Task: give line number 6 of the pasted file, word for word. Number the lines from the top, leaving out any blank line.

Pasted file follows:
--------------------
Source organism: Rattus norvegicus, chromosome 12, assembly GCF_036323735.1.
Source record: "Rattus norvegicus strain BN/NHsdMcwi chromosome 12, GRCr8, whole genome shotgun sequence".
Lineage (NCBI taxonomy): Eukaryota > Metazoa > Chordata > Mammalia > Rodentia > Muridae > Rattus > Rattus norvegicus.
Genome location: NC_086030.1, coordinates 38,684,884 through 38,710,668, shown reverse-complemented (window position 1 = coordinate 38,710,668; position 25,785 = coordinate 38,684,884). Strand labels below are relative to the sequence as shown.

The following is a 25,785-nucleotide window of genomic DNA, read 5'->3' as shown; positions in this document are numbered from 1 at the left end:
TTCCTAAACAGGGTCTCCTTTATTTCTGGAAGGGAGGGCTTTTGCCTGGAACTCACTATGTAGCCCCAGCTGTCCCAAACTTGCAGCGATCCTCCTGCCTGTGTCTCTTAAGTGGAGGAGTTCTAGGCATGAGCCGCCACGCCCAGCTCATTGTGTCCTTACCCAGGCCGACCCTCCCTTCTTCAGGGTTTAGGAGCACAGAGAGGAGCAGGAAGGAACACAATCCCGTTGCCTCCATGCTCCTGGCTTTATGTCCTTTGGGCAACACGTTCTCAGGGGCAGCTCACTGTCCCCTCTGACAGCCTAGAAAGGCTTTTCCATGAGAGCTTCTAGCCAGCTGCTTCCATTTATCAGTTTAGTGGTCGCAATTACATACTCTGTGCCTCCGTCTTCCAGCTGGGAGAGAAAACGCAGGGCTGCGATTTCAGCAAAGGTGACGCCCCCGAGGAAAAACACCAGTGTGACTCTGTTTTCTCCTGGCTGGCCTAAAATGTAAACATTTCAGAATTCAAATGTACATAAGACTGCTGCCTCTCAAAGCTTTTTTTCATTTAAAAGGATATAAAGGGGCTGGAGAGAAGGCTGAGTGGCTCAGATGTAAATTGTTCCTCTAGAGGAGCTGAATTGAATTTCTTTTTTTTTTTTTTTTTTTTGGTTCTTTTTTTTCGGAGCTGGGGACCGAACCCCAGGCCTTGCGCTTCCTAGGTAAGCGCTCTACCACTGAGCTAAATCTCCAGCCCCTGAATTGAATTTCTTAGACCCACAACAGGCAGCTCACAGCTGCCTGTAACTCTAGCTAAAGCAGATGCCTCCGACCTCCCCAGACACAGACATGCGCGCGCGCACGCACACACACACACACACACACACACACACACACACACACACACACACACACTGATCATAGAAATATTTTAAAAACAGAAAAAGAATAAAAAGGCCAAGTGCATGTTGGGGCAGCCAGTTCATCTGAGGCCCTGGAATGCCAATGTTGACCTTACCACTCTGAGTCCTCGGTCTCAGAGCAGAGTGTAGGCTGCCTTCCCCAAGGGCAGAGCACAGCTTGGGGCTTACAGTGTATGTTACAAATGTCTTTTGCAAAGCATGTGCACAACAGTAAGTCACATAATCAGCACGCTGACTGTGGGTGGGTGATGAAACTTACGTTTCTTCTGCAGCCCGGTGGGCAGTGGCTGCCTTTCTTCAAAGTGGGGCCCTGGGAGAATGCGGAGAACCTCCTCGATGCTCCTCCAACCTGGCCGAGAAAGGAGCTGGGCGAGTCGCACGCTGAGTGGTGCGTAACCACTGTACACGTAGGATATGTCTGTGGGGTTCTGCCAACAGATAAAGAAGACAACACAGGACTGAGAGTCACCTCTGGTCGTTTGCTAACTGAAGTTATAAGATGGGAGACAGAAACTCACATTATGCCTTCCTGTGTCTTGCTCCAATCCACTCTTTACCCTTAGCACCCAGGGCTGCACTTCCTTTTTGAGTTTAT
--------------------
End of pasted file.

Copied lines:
TTCCTAAACAGGGTCTCCTTTATTTCTGGAAGGGAGGGCTTTTGCCTGGAACTCACTATGTAGCCCCAGCTGTCCCAAACTTGCAGCGATCCTCCTGCCTGTGTCTCTTAAGTGGAGGAGTTCTAGGCATGAGCCGCCACGCCCAGCTCATTGTGTCCTTACCCAGGCCGACCCTCCCTTCTTCAGGGTTTAGGAGCACAGAGAGGAGCAGGAAGGAACACAATCCCGTTGCCTCCATGCTCCTGGCTTTATGTCCTTTGGGCAACACGTTCTCAGGGGCAGCTCACTGTCCCCTCTGACAGCCTAGAAAGGCTTTTCCATGAGAGCTTCTAGCCAGCTGCTTCCATTTATCAGTTTAGTGGTCGCAATTACATACTCTGTGCCTCCGTCTTCCAGCTGGGAGAGAAAACGCAGGGCTGCGATTTCAGCAAAGGTGACGCCCCCGAGGAAAAACACCAGTGTGACTCTGTTTTCTCCTGGCTGGCCTAAAATGTAAACATTTCAGAATTCAAATGTACATAAGACTGCTGCCTCTCAAAGCTTTTTTTCATTTAAAAGGATATAAAGGGGCTGGAGAGAAGGCTGAGTGGCTCAGATGTAAATTGTTCCTCTAGAGGAGCTGAATTGAATTTCTTTTTTTTTTTTTTTTTTTTGGTTCTTTTTTTTCGGAGCTGGGGACCGAACCCCAGGCCTTGCGCTTCCTAGGTAAGCGCTCTACCACTGAGCTAAATCTCCAGCCCCTGAATTGAATTTCTTAGACCCACAACAGGCAGCTCACAGCTGCCTGTAACTCTAGCTAAAGCAGATGCCTCCGACCTCCCCAGACACAGACATGCGCGCGCGCACGCACACACACACACACACACACACACACACACACACACACACACACACACACTGATCATAGAAATATTTTAAAAACAGAAAAAGAATAAAAAGGCCAAGTGCATGTTGGGGCAGCCAGTTCATCTGAGGCCCTGGAATGCCAATGTTGACCTTACCACTCTGAGTCCTCGGTCTCAGAGCAGAGTGTAGGCTGCCTTCCCCAAGGGCAGAGCACAGCTTGGGGCTTACAGTGTATGTTACAAATGTCTTTTGCAAAGCATGTGCACAACAGTAAGTCACATAATCAGCACGCTGACTGTGGGTGGGTGATGAAACTTACGTTTCTTCTGCAGCCCGGTGGGCAGTGGCTGCCTTTCTTCAAAGTGGGGCCCTGGGAGAATGCGGAGAACCTCCTCGATGCTCCTCCAACCTGGCCGAGAAAGGAGCTGGGCGAGTCGCACGCTGAGTGGTGCGTAACCACTGTACACGTAGGATATGTCTGTGGGGTTCTGCCAACAGATAAAGAAGACAACACAGGACTGAGAGTCACCTCTGGTCGTTTGCTAACTGAAGTTATAAGATGGGAGACAGAAACTCACATTATGCCTTCCTGTGTCTTGCTCCAATCCACTCTTTACCCTTAGCACCCAGGGCTGCACTTCCTTTTTGAGTTTAT